Patrice Joly, the Président of the Conseil Général de la Nièvre, the regional government of the area around the Magny-Cours racing circuit, says that he wants to build a mobility and transport theme park at the facility, in an effort to attract between 350,000 and 400,000 visitors each year. The idea would cost the region around $60 million. This is a surprisingly low figure, but is explained by the fact that the circuit boasts a great deal of infrastructure and parking, which means that the costs could be reduced significantly.
Joly is hoping that the circuit can win back the French Grand Prix, rather than seeing the race go off to Paul Ricard, near Toulon, where the facilities for the public – and the crowd capacity – are much inferior to those at Magny-Cours. In addition, Ricard is a long way from the major population centres of Paris (11 million) and Lyon (1.6 million), although it is close to Marseille, which boasts 1.5 million people.
The French motor racing industry has suffered in recent years, but Magny-Cours remains an important focus and will soon be home of the country’s newest car company, as Exagon will shortly open a production plant for its Furtive-eGT electric car, which will go on sale in October, after the next Mondial de l’Automobile exhibition in Paris.
One of the aims of the theme park project is to increase hotel capacity in the region, which will help it win back the Grand Prix. One of the biggest criticisms of Magny-Cours has long been the scarcity and quality of its hotels.
The inaccessibility of Magny-Cours has now largely been solved, with the A77 autoroute having finally been completed to the gates of the circuit at the start of 2011. This means that the journey time from Paris has been reduced significantly, although it remains a trip of 160 miles, which takes around three hours, allowing for traffic getting out of Paris. It is a similar distance from Lyon, although the journey will be shortened when the A77 is extended southwards to Moulins.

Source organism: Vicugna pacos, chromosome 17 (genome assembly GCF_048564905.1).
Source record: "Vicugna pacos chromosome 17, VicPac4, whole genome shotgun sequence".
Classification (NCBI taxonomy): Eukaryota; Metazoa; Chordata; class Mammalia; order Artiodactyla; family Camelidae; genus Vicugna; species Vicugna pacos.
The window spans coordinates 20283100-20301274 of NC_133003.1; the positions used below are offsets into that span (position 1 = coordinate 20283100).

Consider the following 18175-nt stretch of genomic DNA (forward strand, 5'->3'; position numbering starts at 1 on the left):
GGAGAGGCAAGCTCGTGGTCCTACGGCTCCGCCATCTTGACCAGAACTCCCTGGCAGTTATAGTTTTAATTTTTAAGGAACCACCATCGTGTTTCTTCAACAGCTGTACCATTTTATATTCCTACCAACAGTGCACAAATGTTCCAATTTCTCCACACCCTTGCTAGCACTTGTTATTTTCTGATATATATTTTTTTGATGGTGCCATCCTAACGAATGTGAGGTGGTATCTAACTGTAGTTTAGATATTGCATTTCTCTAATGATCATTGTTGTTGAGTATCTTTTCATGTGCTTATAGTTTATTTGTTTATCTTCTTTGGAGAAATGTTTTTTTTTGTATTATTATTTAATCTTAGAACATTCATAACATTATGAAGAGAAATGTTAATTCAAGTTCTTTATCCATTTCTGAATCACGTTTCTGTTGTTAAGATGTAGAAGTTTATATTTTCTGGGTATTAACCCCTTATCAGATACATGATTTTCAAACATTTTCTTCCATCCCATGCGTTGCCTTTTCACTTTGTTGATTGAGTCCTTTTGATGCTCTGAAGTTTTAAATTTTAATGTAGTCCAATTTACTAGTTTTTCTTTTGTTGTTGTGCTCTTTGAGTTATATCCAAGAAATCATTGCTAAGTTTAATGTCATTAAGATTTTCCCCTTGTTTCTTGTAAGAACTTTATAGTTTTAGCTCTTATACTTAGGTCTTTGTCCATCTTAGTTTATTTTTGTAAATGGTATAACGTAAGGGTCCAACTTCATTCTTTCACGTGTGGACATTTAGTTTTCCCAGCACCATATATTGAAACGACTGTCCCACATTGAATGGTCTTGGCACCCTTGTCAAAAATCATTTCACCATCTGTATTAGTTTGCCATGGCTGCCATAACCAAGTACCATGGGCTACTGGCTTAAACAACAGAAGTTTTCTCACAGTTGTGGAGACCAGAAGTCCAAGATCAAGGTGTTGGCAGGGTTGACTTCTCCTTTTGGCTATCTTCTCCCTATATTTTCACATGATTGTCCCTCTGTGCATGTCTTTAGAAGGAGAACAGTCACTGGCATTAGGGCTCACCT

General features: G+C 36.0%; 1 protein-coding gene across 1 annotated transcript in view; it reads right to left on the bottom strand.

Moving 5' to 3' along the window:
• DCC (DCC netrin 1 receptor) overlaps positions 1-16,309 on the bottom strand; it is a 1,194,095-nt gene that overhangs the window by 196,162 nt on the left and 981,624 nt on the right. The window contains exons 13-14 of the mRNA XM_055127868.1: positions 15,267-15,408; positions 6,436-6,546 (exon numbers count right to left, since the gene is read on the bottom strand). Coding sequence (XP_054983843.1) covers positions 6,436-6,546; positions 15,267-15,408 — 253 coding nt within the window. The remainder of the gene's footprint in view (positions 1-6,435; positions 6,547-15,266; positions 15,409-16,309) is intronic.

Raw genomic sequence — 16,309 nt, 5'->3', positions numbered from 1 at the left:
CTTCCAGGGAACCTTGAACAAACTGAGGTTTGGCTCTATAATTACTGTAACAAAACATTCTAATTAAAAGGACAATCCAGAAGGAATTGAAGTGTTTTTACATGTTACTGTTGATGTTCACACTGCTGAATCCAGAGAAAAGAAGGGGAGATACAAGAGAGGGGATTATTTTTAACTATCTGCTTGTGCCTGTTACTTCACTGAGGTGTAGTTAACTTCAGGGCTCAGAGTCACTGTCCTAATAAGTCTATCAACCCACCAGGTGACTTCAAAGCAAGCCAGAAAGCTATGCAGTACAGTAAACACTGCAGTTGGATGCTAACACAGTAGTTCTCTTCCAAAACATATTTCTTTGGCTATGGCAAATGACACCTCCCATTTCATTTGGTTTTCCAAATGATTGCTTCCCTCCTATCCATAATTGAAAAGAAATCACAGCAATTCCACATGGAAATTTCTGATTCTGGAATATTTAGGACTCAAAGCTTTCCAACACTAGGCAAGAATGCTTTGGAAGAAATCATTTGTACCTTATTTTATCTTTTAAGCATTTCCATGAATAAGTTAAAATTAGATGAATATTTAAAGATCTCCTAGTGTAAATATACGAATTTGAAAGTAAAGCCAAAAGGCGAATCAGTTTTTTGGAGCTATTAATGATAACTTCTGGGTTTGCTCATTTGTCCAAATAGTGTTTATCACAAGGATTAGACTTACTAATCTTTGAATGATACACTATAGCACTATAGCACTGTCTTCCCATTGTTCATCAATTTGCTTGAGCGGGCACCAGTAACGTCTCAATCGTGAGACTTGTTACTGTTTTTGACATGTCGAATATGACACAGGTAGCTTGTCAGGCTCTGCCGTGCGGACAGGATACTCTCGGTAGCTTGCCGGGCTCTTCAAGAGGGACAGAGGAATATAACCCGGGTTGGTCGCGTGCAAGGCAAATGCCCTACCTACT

It is also worth noting that there are longterm plans for a major new high speed train route from Paris-Lyon, which could have a major new international station just a couple of kilometres to the west of Magny-Cours. This would have a dramatic effect on the region as it would reduce journey times from Paris (and Charles de Gaulle Airport) to just one hour, with a similar journey time to Lyon. The route has yet to be chosen, but the region is lobbying hard for the project.
There is no official decision yet on the French GP, but the signs are that the government might be willing to back a project at Paul Ricard. However, there are elections are coming up and the ruling party is not doing well in the opinion polls and it is possible that there will be a Socialist administration by the late Spring. The Nievre region has long been a Socialist stronghold, which was why Magny-Cours was originally transformed into An F1 track, back in the days of President Francois Mitterand, much to the annoyance of the folk at Paul Ricard, which was home of the French GP in the 1980s, before the arrival of Magny-Cours in 1991.